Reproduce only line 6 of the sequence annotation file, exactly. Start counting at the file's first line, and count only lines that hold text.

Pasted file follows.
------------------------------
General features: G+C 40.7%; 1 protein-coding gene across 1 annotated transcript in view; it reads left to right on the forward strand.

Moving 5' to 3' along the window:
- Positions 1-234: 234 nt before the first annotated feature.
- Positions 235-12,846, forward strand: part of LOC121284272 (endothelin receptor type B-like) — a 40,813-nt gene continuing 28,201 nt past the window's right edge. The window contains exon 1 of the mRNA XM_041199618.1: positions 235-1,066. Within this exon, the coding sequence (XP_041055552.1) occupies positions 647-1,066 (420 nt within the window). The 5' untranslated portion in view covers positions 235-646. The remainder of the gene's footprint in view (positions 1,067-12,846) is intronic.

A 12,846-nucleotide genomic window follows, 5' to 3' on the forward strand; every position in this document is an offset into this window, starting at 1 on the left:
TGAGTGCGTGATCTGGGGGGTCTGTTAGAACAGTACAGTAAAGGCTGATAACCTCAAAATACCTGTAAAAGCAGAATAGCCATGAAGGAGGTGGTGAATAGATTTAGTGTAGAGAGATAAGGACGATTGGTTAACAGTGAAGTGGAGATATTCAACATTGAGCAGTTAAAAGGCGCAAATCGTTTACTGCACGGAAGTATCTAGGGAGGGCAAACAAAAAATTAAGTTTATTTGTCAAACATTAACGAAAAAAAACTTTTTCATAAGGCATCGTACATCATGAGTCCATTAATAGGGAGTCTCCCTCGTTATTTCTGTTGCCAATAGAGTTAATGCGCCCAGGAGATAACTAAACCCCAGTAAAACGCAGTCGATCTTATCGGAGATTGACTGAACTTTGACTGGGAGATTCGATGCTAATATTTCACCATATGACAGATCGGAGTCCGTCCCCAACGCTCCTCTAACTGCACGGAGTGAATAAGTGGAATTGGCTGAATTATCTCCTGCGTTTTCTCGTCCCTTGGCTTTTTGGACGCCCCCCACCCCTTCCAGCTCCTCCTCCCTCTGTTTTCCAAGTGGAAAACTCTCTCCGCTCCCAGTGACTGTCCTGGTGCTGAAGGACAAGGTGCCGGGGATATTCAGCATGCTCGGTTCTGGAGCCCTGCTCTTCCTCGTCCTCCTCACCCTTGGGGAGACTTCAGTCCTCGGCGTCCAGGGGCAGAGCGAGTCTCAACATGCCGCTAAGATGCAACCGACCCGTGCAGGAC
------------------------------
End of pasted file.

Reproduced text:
TGAGTGCGTGATCTGGGGGGTCTGTTAGAACAGTACAGTAAAGGCTGATAACCTCAAAATACCTGTAAAAGCAGAATAGCCATGAAGGAGGTGGTGAATAGATTTAGTGTAGAGAGATAAGGACGATTGGTTAACAGTGAAGTGGAGATATTCAACATTGAGCAGTTAAAAGGCGCAAATCGTTTACTGCACGGAAGTATCTAGGGAGGGCAAACAAAAAATTAAGTTTATTTGTCAAACATTAACGAAAAAAAACTTTTTCATAAGGCATCGTACATCATGAGTCCATTAATAGGGAGTCTCCCTCGTTATTTCTGTTGCCAATAGAGTTAATGCGCCCAGGAGATAACTAAACCCCAGTAAAACGCAGTCGATCTTATCGGAGATTGACTGAACTTTGACTGGGAGATTCGATGCTAATATTTCACCATATGACAGATCGGAGTCCGTCCCCAACGCTCCTCTAACTGCACGGAGTGAATAAGTGGAATTGGCTGAATTATCTCCTGCGTTTTCTCGTCCCTTGGCTTTTTGGACGCCCCCCACCCCTTCCAGCTCCTCCTCCCTCTGTTTTCCAAGTGGAAAACTCTCTCCGCTCCCAGTGACTGTCCTGGTGCTGAAGGACAAGGTGCCGGGGATATTCAGCATGCTCGGTTCTGGAGCCCTGCTCTTCCTCGTCCTCCTCACCCTTGGGGAGACTTCAGTCCTCGGCGTCCAGGGGCAGAGCGAGTCTCAACATGCCGCTAAGATGCAACCGACCCGTGCAGGAC